In a study of active-shooter incidents, FBI officials said there were 160 cases from 2000 through 2013, with the numbers growing from an average of 6.4 incidents in the first seven years to 16.4 in the last seven years. Seventy percent of the shooters attacked in schools or workplaces, and 60% of the shootings happened so fast that they were over before the police arrived. In 40% of the cases, at least three people were killed, not counting the shooter.
"How do we prevent these?" said James Yacone, FBI assistant director. "We want to engage with these people early and start a dialogue, and get the person off the path to violence."
Yacone was the top FBI official in Colorado in July 2012 when a gunman killed 12 people and 58 wounded others at an Aurora movie theater. Other incidents atop the FBI's survey included the 2007 shooting at Virginia Tech (32 killed, 17 wounded); the 2009 Ft. Hood, Texas, shooting (13 killed, 32 wounded); and the Sandy Hook Elementary School shooting in Newtown, Conn. (27 killed, two wounded).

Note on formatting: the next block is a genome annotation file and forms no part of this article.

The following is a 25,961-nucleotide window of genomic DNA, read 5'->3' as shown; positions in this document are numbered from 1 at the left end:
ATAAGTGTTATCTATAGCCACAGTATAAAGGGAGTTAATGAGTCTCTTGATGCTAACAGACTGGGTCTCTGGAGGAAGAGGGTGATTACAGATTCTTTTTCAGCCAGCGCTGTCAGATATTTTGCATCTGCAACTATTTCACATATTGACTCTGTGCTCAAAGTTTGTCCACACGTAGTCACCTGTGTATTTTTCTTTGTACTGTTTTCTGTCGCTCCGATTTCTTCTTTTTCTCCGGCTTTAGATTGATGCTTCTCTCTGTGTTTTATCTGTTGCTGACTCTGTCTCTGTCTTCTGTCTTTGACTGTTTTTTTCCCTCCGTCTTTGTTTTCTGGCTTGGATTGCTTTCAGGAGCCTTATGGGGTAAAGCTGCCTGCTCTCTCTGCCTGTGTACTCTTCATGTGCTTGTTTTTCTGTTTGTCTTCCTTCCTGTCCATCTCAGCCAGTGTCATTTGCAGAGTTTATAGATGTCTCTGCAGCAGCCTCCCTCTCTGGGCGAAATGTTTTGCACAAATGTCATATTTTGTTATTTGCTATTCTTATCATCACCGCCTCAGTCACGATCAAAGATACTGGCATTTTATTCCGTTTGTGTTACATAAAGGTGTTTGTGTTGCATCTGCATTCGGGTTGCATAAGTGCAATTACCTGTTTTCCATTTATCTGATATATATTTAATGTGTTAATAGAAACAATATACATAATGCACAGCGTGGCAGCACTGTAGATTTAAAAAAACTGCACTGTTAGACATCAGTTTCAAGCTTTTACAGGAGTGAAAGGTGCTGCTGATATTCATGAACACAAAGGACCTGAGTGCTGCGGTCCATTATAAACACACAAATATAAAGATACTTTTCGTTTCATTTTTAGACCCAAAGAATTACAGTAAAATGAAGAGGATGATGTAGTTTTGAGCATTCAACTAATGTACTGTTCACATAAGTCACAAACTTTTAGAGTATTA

Authorities gave several reasons for the rise in mass shootings, including copycat killers and the availability of firearms.
Andre Simons, a supervisory special agent assigned to the FBI's Behavioral Analysis Unit in Quantico, Va., said the bureau had the resources to help local authorities identify potential shooters, many of whom have "deeply held personal grievances" and often quietly start planning an "act of catastrophic violence."
Simons said many were troubled at work or school, while others followed the news of shootings and sought similar notoriety. "The copycat phenomenon is real," he said. "They often become inspired by past incidents."
The FBI report found a total of 1,043 casualties during those 14 years, with 486 killed and 557 wounded. All but two of the shootings involved single gunmen; six of the shooters were female; in nine cases the shooters killed family members first; and five gunmen in four shootings remain at large. The study excluded gang and drug violence.